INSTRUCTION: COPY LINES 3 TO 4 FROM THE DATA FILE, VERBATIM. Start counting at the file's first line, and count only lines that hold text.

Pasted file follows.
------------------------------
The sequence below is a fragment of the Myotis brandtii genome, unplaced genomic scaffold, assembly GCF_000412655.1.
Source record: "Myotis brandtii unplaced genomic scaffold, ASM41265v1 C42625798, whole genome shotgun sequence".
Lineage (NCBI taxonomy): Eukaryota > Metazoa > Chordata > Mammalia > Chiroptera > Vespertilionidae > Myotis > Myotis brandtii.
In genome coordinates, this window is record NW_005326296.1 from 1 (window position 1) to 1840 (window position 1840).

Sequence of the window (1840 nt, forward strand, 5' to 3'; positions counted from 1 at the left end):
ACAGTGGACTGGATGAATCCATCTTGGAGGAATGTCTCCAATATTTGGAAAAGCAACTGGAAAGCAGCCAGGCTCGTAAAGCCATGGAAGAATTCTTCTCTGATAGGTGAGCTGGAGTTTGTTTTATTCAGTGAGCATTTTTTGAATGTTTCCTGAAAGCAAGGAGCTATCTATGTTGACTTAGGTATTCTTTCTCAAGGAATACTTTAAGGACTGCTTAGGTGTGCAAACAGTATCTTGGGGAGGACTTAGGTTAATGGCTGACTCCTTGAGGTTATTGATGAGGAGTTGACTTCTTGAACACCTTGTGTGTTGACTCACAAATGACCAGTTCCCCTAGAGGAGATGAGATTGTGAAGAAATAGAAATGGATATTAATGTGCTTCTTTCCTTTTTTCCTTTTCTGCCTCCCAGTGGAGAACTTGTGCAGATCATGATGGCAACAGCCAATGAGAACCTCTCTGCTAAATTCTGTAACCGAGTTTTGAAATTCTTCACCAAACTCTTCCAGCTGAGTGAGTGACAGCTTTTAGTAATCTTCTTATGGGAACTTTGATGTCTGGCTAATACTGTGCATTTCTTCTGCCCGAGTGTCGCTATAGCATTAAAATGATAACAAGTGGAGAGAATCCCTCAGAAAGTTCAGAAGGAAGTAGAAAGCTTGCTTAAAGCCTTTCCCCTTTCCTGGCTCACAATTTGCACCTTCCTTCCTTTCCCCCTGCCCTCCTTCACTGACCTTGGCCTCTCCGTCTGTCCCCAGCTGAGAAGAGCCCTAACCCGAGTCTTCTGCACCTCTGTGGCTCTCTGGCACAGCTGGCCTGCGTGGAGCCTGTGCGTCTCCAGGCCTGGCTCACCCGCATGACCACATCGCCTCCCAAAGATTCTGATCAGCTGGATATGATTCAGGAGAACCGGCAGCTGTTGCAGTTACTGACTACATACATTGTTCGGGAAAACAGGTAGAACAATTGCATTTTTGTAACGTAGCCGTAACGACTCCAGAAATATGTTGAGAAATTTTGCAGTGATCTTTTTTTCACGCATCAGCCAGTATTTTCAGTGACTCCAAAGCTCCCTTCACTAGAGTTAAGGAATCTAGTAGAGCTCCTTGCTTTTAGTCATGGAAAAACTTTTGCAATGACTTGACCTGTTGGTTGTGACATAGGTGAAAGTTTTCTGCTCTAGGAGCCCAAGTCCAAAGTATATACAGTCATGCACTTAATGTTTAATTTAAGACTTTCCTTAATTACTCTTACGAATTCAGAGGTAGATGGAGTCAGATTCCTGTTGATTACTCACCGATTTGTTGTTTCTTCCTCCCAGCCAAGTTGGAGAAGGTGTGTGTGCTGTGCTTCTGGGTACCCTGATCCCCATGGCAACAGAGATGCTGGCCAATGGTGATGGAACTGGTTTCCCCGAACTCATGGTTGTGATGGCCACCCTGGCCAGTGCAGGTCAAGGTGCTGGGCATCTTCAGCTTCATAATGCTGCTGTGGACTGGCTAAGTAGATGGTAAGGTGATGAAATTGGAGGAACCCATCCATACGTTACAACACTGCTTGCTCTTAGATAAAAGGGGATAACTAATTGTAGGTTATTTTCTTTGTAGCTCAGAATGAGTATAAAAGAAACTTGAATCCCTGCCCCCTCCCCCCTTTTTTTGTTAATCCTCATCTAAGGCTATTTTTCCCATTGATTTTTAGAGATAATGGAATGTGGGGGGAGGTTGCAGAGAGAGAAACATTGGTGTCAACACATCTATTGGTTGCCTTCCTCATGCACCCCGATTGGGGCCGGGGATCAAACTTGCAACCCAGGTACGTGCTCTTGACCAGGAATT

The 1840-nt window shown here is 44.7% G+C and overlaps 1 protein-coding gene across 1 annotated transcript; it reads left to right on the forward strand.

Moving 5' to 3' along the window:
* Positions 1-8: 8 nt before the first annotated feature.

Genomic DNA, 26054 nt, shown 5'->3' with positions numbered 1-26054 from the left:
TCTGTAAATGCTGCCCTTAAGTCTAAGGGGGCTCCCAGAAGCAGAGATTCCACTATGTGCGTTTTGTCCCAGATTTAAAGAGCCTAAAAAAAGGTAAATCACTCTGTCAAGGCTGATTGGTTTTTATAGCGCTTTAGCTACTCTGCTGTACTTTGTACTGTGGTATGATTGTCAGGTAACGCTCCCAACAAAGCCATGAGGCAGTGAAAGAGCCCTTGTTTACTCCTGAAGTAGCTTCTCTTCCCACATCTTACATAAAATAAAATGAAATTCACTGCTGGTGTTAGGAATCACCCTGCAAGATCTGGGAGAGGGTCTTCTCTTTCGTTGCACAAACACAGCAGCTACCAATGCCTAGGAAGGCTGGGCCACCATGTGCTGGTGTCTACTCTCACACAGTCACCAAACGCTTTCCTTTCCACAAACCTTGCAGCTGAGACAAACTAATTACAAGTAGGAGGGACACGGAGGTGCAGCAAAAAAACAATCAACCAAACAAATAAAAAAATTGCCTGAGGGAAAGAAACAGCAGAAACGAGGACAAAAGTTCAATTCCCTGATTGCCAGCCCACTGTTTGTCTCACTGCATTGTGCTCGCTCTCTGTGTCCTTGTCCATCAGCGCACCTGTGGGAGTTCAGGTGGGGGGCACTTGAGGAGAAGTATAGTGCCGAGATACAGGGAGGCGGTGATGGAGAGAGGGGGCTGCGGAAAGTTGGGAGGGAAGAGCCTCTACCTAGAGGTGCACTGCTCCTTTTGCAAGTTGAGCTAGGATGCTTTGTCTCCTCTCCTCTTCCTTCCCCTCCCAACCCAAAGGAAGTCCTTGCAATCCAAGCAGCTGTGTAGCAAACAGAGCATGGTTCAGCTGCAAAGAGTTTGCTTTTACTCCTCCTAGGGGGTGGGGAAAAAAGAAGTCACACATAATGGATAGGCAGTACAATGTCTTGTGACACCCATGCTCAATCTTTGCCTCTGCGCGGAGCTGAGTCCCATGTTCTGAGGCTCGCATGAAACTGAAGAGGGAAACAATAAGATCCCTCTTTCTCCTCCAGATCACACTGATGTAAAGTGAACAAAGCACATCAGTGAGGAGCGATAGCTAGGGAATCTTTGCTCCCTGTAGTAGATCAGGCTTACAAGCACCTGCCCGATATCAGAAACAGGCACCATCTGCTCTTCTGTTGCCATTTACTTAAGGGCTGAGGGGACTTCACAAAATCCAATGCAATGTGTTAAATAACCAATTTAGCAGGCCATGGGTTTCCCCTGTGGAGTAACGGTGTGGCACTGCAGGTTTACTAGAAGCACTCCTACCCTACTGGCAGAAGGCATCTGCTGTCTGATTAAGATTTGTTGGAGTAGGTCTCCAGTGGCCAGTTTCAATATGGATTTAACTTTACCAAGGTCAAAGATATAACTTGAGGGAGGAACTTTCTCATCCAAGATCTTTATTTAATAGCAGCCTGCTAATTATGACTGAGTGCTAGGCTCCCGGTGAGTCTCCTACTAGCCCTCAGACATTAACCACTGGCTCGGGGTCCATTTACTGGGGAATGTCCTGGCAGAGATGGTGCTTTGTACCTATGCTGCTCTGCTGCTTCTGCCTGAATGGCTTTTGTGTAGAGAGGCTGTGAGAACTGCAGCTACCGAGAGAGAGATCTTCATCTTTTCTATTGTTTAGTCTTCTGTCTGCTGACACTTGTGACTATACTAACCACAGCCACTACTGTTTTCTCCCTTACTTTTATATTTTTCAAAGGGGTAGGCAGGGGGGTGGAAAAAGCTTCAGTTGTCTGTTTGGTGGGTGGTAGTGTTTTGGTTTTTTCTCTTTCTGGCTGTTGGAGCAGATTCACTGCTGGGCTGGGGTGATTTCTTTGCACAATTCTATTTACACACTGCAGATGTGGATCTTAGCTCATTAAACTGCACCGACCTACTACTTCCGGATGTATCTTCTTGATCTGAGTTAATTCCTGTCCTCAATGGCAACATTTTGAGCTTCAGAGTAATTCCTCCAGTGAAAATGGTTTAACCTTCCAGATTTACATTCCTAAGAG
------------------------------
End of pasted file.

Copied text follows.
Lineage (NCBI taxonomy): Eukaryota > Metazoa > Chordata > Mammalia > Chiroptera > Vespertilionidae > Myotis > Myotis brandtii.
In genome coordinates, this window is record NW_005326296.1 from 1 (window position 1) to 1840 (window position 1840).